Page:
There have been several highly publicized news stories on people who were bullied and ended up committing suicide, even one that I read was only 10 years old. There was also a viral video online of a parent interviewing her crying son on the subject of his experiences of being bullied. I am going to look at the topic here today, and I hope this helps in some small way if any of you are or know someone who is going through bullying.
Although it might be hard to imagine when looking at a six-and-a-half foot tall, 255 lbs. 6th Degree Black Belt, but I was bullied in my youth. In middle school, it started, and in high school, it only grew worse.
In retrospect, I think the hardest part about the experience was the feeling of isolation. I had friends, but for the most part, none of them lifted a finger to stop what was happening. No one got involved to help me. This does have long-term consequences for the bullied. To this day I only count a very few people as true friends. In general, there are trust issues that a person who was bullied will carry with them. It comes with the territory.
My story changed when I reached a point of being strong enough to fight back. I trained, grew strong and confident, and I solved my issue on my own and was immune to bullies from that point on.
And I never looked back.
Kids today, they don’t have that as an option. When we, as a society, label all violence as wrong, we hinder the ability of the bullied to stand up for themselves. And then we end up where we are now – wringing our hands over what shall we do about the problem of bullying?
It sounds good to say violence is never the answer. I understand that. I understand the knee-jerk reaction that we should teach our kids to never be violent. I get it. And I will grant that living in a world completely free of all violence would be awesome! But that isn’t the world we live in. It will not be the world we live in anytime soon. There are a lot of bad people in this world, people who would kill you for your shoes, or over words, or over political differences. Hell, I’ve had death threats and I’m a lovable little nobody! There are crazy insane people out there. Thankfully they are outnumbered by those who would never hurt you, but this does not change the base fact that you need to be prepared and able to use violence to stop the bad people when the occasion arises.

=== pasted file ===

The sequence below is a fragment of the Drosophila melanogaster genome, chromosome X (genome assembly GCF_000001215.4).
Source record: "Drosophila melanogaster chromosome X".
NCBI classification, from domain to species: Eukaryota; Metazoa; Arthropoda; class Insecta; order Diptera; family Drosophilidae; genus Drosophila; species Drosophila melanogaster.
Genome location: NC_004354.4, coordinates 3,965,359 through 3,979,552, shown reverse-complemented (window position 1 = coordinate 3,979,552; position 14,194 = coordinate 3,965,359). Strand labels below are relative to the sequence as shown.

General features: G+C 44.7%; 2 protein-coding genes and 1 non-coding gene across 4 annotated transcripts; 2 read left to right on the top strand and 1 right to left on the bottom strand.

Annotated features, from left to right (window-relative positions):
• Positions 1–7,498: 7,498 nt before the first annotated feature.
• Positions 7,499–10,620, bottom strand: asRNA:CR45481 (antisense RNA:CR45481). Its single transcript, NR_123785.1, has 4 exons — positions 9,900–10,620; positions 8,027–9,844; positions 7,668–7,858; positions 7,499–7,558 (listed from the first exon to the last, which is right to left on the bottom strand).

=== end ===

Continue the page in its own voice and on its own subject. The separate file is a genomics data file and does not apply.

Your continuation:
Currently, the option of fighting back has been taken off of the table for our youth. What is left is the harder road of understanding that bullying ends. The bully will eventually get bored and find someone else to bully. Sadly, this does not end the actual bullying, it merely changes the victim. But under our current societal structure, this is how things work. The bullied person would do well to find a group to be a part of. Martial arts classes are great, but so is the wrestling team, or even a chess club. Find a group of friends who have a shared interest with you. Spend time with people who understand you and you can build trust with. Report the bully over and over to anyone with authority. Even when you do not like the system you are working in, you still need to follow the rules. There are ways to make the bully leave you alone. Keep working until something is done. It isn’t easy, but you can do it. Know that you are not the only one to experience it. And don’t opt for a permanent solution to a temporary problem.
In closing, if you know someone who is being bullied, please take the step of notifying someone. Many times, the act of asking for help is not within the field of view for the person being bullied. They see only the constant attack and cannot see the way to make the attacker stop. If you are a friend, be a friend. Help someone.